“I haven’t had a salary increase in a decade!” This is a common refrain middle-aged Canadians beginning to picture their life in retirement. Modest salary increases, often simply a cost-of-living amount, have been consumed by increasing health and pension benefit costs. They wonder if they are financially ready to retire. Even so, many remain resistant to formal financial planning despite the obvious benefits. The reality is that some people will never have a written financial plan. Some will remain uninterested, others do not have asset levels that are attractive to professional financial planners and simple math reveals that there are not enough certified financial planners to provide this service for everyone who is interested in formal planning anyway.
Those without a planner may want to consider the following:
- Are increasing pension costs chewing into your salary increases? If so, this could mean a positive financial direction for your future retirement. Paying more now into defined-benefit (DB) or defined-contribution (DC) plans should pay off in future years. Remember that you are carrying the investment risk in DC plans so pay attention to your investment choices. Maximize your DB contributions.
- Have your expenses continued to grow even though your salary has not? If so, are these expenses temporary (such as minor-aged children) or are these lifestyle expenses (such as exotic travel) and therefore you are living beyond your means? Those who are supporting dependent children are likely to find that their ability to live on less while they raise their children will mean a comfortable retirement because their expenses will be considerably lower post-child-launch. Those who are big spenders today are more likely to have retirement cash flow issues and are at greater risk of running out of money in their later years.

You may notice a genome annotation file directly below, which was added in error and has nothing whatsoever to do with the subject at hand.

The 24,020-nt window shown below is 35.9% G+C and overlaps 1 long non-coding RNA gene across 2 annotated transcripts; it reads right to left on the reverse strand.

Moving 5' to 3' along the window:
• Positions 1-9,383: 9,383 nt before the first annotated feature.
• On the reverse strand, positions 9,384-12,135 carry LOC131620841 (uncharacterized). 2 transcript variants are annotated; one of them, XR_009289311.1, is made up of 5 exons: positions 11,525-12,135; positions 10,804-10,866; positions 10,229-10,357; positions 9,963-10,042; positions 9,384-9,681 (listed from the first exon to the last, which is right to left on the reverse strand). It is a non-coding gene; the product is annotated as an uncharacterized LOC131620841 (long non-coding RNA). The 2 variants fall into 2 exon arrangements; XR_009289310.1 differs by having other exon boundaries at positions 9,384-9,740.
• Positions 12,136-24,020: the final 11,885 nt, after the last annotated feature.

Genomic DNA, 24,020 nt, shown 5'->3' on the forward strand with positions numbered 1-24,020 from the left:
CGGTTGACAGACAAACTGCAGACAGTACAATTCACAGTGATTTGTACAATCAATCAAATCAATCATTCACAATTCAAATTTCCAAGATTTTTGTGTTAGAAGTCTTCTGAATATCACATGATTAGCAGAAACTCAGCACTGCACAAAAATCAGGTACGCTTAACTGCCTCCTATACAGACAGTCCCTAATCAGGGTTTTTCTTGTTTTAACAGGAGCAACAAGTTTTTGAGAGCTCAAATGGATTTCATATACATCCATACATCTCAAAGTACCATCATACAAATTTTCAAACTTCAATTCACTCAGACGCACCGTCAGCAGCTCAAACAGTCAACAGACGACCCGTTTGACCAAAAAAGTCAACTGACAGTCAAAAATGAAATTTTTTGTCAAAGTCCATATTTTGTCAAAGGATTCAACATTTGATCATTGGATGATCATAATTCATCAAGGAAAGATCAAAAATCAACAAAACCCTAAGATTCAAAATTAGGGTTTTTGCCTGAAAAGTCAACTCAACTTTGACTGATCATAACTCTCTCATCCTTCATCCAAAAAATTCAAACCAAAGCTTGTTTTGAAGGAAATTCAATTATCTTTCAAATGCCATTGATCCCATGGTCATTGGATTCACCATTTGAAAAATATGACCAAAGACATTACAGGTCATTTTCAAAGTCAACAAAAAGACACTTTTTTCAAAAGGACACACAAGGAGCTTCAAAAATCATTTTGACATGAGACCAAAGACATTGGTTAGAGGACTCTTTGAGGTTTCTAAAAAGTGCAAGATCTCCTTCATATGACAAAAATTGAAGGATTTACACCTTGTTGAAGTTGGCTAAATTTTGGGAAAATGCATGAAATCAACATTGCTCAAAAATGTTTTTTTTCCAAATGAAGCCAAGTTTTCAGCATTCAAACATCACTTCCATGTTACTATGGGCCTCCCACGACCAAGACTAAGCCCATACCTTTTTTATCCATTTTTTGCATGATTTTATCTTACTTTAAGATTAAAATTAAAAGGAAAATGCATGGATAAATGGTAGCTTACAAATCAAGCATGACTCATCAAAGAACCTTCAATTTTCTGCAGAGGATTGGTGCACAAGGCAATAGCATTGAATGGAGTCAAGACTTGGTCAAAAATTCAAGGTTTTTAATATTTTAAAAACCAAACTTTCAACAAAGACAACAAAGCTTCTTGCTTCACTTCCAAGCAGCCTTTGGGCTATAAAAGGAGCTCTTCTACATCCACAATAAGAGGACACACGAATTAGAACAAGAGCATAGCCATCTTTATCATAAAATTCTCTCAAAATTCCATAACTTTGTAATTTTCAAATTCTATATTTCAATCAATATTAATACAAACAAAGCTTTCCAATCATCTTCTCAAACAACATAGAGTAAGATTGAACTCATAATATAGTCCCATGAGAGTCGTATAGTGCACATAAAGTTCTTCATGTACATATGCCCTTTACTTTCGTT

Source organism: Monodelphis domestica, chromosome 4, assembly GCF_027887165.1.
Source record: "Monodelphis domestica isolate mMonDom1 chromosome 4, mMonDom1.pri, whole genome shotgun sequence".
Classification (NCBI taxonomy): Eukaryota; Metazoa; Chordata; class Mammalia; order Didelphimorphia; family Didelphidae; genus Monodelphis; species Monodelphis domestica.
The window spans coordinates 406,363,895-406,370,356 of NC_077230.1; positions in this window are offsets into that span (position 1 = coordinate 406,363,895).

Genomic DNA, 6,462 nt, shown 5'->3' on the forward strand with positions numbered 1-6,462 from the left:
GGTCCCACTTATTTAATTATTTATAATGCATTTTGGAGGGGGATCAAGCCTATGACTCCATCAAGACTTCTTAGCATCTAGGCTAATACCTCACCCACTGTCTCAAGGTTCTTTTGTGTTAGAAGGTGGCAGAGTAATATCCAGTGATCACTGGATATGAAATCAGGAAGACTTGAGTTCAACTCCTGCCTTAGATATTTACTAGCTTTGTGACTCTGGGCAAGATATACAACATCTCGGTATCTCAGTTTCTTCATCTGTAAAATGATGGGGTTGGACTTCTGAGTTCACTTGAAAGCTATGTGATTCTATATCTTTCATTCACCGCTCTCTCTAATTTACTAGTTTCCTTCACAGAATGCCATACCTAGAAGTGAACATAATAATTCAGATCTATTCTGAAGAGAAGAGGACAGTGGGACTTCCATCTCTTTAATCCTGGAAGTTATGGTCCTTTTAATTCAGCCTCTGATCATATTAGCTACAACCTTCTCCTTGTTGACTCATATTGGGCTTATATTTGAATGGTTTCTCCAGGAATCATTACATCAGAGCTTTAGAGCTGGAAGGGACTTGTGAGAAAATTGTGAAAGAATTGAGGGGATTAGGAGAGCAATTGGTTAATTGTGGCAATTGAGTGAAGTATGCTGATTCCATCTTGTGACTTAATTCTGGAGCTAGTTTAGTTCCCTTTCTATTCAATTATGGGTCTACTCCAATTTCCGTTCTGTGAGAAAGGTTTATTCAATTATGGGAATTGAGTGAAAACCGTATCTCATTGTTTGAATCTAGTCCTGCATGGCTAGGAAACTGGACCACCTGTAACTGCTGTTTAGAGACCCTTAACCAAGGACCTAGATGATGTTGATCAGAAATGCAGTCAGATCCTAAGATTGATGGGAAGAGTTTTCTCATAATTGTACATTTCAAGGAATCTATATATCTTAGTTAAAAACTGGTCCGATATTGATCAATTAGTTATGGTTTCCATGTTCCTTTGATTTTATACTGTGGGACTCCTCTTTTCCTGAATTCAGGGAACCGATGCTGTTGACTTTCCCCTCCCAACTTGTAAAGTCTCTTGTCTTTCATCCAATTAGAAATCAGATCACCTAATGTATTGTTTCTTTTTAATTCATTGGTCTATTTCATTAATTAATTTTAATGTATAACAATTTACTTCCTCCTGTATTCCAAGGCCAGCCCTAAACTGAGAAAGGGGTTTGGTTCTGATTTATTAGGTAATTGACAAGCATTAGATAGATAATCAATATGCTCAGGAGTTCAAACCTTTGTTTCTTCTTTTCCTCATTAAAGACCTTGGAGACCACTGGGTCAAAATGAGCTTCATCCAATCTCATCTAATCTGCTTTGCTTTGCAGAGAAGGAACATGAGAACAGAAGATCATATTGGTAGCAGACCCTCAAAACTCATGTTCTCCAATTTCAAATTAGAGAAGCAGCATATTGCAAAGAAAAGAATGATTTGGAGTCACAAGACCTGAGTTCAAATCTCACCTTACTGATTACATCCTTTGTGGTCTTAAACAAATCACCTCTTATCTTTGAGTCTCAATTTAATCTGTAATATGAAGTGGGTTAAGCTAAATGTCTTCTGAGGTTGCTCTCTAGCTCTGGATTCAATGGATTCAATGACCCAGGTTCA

- Are you within five years of retirement and still carrying mortgage debt? Today’s low interest rate environment means that mortgages are an attractive option for managing your money because investments are likely to perform better than your mortgage rate. However, a prudent approach to preparing for retirement would be to live with the income level you will have in retirement, test your ability to save the rest of your income, and eliminate all debt. This five-year preparatory period will help you to confirm that you are retirement-ready—before you close down your employment options. By the way, if you are carrying consumer debt such as credit cards, get rid of it now, even if you are not planning to retire within five years. Otherwise the credit money pit will drag your finances down.
Let’s accept that it is impossible to get everyone with financial assets to do a formal retirement plan. And that many of those with a formal plan will avoid implementing it for whatever reason. This means that some quick reality checks are needed to assess if you are financially sabotaging your retirement. The results, if negative, will hopefully motivate you to find a financial professional to help get you on track. By the way, don’t be embarrassed if you find yourself in financial trouble. It happens to many of us, but an objective and caring financial professional can help you find an effective solution.
Lee Anne Davies has worked as a consultant for insurance, wealth management, banking and financial education companies. She has a PhD in Aging, Health and Well-being and a Masters of Arts (MA) in Gerontology and Health Studies from the University of Waterloo and an MBA from Athabasca University’s Information Technology Management program. She’s also successfully completed the Canadian Securities Course and the Professional Financial Planning Course. To read more from Davies, visit her blog Agenomics.